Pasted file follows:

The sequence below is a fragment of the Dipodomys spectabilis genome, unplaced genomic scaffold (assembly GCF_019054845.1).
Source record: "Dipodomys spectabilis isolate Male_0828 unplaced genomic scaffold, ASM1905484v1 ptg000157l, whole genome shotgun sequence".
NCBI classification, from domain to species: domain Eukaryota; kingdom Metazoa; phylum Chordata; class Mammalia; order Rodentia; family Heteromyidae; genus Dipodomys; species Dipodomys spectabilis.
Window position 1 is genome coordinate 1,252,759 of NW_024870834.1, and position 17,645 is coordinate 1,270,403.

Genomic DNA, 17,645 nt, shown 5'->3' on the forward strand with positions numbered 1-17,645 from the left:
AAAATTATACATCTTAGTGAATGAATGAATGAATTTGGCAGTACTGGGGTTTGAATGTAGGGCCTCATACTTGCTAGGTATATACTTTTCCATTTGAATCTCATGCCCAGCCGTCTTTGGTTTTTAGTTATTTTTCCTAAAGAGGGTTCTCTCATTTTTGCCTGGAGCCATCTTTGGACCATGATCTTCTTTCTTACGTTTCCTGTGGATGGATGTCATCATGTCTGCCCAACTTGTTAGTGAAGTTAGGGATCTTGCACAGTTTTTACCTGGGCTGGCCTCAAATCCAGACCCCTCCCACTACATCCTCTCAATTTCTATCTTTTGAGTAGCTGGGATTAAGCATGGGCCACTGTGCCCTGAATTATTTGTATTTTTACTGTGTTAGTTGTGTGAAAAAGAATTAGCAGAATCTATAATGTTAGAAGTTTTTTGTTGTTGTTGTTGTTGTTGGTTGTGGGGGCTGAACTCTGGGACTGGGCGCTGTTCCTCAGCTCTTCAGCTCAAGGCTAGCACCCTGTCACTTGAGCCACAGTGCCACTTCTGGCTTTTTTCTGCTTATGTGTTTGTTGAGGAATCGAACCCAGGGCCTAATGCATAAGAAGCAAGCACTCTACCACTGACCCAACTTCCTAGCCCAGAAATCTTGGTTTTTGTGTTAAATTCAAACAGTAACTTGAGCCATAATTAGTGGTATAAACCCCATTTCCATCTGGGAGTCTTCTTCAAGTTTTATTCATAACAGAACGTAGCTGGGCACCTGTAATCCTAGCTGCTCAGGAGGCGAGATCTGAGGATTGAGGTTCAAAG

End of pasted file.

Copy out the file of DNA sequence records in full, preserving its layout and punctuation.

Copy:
The sequence below is a fragment of the Dipodomys spectabilis genome, unplaced genomic scaffold (assembly GCF_019054845.1).
Source record: "Dipodomys spectabilis isolate Male_0828 unplaced genomic scaffold, ASM1905484v1 ptg000157l, whole genome shotgun sequence".
NCBI classification, from domain to species: domain Eukaryota; kingdom Metazoa; phylum Chordata; class Mammalia; order Rodentia; family Heteromyidae; genus Dipodomys; species Dipodomys spectabilis.
Window position 1 is genome coordinate 1,252,759 of NW_024870834.1, and position 17,645 is coordinate 1,270,403.

Genomic DNA, 17,645 nt, shown 5'->3' on the forward strand with positions numbered 1-17,645 from the left:
AAAATTATACATCTTAGTGAATGAATGAATGAATTTGGCAGTACTGGGGTTTGAATGTAGGGCCTCATACTTGCTAGGTATATACTTTTCCATTTGAATCTCATGCCCAGCCGTCTTTGGTTTTTAGTTATTTTTCCTAAAGAGGGTTCTCTCATTTTTGCCTGGAGCCATCTTTGGACCATGATCTTCTTTCTTACGTTTCCTGTGGATGGATGTCATCATGTCTGCCCAACTTGTTAGTGAAGTTAGGGATCTTGCACAGTTTTTACCTGGGCTGGCCTCAAATCCAGACCCCTCCCACTACATCCTCTCAATTTCTATCTTTTGAGTAGCTGGGATTAAGCATGGGCCACTGTGCCCTGAATTATTTGTATTTTTACTGTGTTAGTTGTGTGAAAAAGAATTAGCAGAATCTATAATGTTAGAAGTTTTTTGTTGTTGTTGTTGTTGTTGGTTGTGGGGGCTGAACTCTGGGACTGGGCGCTGTTCCTCAGCTCTTCAGCTCAAGGCTAGCACCCTGTCACTTGAGCCACAGTGCCACTTCTGGCTTTTTTCTGCTTATGTGTTTGTTGAGGAATCGAACCCAGGGCCTAATGCATAAGAAGCAAGCACTCTACCACTGACCCAACTTCCTAGCCCAGAAATCTTGGTTTTTGTGTTAAATTCAAACAGTAACTTGAGCCATAATTAGTGGTATAAACCCCATTTCCATCTGGGAGTCTTCTTCAAGTTTTATTCATAACAGAACGTAGCTGGGCACCTGTAATCCTAGCTGCTCAGGAGGCGAGATCTGAGGATTGAGGTTCAAAG